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Also, some experts have called for much more frequent random testing in all schools — something that city officials are considering — in order to increase the odds of discovering an outbreak early.

So far, most coronavirus testing for school workers has taken place at city-run sites outside the purview of the education department.

Out of 37,000 tests of staff members at city sites, 180 were positive, a city official said.

According to separate data reported to the state by local school districts, 198 public school students in New York City have tested positive since Sept. 8. (Gov. Andrew M. Cuomo in early September ordered those conducting coronavirus tests to collect school information on children, but so far compliance has been spotty, state officials said.)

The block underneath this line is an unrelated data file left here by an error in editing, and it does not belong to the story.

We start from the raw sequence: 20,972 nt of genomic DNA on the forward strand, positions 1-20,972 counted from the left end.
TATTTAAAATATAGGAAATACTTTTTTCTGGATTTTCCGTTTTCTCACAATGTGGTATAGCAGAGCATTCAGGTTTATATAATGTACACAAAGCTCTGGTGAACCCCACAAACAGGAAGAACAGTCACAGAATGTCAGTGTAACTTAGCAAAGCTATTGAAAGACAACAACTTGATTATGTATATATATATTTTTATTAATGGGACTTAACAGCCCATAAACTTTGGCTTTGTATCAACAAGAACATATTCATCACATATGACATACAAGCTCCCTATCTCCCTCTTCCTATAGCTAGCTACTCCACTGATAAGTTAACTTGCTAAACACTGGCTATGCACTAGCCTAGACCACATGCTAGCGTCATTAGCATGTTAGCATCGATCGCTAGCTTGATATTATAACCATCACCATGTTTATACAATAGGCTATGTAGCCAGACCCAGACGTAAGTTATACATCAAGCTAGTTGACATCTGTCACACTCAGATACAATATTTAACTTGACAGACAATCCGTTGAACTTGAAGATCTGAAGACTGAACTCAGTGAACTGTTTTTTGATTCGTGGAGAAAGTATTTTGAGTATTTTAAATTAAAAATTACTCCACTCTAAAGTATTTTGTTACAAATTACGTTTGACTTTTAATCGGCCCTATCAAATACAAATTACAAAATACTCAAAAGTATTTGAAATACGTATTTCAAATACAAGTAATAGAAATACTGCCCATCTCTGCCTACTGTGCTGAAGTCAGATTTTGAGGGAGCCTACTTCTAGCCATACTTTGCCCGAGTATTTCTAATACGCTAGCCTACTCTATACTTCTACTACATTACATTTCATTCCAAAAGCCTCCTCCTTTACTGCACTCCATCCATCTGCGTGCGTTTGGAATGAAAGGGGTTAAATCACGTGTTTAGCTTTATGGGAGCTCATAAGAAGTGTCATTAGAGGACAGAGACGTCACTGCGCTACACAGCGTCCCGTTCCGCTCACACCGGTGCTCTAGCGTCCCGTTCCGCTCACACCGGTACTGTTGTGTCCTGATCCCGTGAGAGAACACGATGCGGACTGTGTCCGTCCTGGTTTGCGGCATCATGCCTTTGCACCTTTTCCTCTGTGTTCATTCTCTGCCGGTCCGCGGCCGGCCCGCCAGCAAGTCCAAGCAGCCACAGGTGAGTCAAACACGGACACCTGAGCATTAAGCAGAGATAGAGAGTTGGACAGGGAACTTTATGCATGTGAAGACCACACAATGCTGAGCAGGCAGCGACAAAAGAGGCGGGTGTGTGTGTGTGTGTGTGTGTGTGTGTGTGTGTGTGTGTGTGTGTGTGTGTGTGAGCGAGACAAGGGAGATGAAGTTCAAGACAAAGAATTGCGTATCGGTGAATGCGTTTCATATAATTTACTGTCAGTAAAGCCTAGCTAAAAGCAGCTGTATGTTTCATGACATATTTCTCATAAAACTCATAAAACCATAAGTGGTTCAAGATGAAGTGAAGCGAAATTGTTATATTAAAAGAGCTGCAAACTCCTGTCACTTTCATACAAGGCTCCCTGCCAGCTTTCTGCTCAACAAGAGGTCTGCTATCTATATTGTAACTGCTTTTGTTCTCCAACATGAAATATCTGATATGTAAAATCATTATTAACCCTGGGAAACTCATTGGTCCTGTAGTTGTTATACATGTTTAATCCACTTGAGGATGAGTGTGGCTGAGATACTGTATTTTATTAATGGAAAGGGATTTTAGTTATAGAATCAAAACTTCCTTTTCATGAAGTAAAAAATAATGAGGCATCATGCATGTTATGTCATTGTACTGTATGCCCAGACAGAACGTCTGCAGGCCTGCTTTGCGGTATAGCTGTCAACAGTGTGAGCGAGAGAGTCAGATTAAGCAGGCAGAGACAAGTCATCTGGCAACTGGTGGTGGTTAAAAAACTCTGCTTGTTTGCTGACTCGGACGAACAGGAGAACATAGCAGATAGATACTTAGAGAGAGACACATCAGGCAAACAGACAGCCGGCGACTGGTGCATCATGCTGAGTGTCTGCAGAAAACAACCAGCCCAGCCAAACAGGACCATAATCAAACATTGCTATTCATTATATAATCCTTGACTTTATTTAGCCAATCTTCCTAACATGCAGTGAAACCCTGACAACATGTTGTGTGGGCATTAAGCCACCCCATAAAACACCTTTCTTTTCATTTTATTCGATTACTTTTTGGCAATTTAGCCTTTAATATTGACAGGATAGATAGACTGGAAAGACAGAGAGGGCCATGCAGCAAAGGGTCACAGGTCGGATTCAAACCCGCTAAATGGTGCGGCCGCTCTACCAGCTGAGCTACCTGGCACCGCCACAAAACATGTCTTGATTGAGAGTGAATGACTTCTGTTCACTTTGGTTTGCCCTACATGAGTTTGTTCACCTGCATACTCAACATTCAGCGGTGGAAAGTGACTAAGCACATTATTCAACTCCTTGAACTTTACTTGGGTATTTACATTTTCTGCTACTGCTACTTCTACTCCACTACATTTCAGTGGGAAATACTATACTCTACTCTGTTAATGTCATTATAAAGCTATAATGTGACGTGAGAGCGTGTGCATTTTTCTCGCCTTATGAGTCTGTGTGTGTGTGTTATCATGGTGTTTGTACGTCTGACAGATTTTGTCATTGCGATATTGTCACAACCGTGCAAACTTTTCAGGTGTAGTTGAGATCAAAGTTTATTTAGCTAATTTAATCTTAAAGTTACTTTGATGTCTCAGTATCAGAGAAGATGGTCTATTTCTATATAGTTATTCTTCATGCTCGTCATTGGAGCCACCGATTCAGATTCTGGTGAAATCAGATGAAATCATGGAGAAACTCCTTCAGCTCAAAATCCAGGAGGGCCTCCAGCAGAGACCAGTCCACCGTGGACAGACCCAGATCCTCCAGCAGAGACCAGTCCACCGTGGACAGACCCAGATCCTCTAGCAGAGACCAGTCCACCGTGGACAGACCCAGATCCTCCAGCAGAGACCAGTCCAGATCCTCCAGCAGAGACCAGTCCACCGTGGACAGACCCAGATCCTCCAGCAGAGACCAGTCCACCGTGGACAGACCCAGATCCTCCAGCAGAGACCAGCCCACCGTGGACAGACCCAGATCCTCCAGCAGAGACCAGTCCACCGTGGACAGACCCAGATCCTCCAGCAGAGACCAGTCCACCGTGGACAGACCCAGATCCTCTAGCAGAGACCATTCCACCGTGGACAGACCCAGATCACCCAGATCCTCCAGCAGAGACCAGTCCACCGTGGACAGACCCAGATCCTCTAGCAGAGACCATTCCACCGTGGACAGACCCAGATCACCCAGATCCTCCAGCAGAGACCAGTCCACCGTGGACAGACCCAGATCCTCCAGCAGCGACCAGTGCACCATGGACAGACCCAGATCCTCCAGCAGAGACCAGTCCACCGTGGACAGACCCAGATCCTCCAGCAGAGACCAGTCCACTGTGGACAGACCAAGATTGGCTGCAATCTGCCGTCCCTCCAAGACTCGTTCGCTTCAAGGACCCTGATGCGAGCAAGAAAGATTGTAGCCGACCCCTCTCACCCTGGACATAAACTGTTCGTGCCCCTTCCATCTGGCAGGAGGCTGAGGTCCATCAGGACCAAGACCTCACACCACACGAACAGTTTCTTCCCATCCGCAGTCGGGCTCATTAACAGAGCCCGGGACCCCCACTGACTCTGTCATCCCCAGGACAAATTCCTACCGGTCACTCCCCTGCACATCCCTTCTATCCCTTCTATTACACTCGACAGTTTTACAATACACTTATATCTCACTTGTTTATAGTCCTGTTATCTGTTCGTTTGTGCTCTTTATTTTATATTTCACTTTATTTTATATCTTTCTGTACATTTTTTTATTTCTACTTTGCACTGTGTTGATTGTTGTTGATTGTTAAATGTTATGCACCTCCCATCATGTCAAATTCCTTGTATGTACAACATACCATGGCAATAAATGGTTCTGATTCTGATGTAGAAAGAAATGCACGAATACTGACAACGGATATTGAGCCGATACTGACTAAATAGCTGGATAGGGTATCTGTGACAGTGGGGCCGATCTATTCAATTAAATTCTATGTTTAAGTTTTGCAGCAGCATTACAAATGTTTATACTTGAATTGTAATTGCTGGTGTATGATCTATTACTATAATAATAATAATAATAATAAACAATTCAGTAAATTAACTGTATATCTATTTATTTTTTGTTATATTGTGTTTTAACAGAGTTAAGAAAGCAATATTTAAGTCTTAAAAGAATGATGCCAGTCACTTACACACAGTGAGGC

The city’s new schools testing regimen, which began Oct. 9, calls for 10 to 20 percent of the school population to be tested once a month, depending on the size of the school. The city is applying this testing to its 1,600 traditional public schools; the city’s 260 charter schools are not included.

Some researchers have questioned the efficacy of that approach, saying it could miss a large outbreak.

“It’s great that New York City is doing some level of random testing,” said Dr. Ashish Jha, dean of the Brown University School of Public Health. “It’s not at the level that would be ideal.”

One study recommended testing half the students twice a month.

Michael Mulgrew, president of the teachers union, said the city is looking to increase testing to as much as three times a month citywide. Such frequency, he said, would be “much more valuable” in terms of keeping the virus in check.



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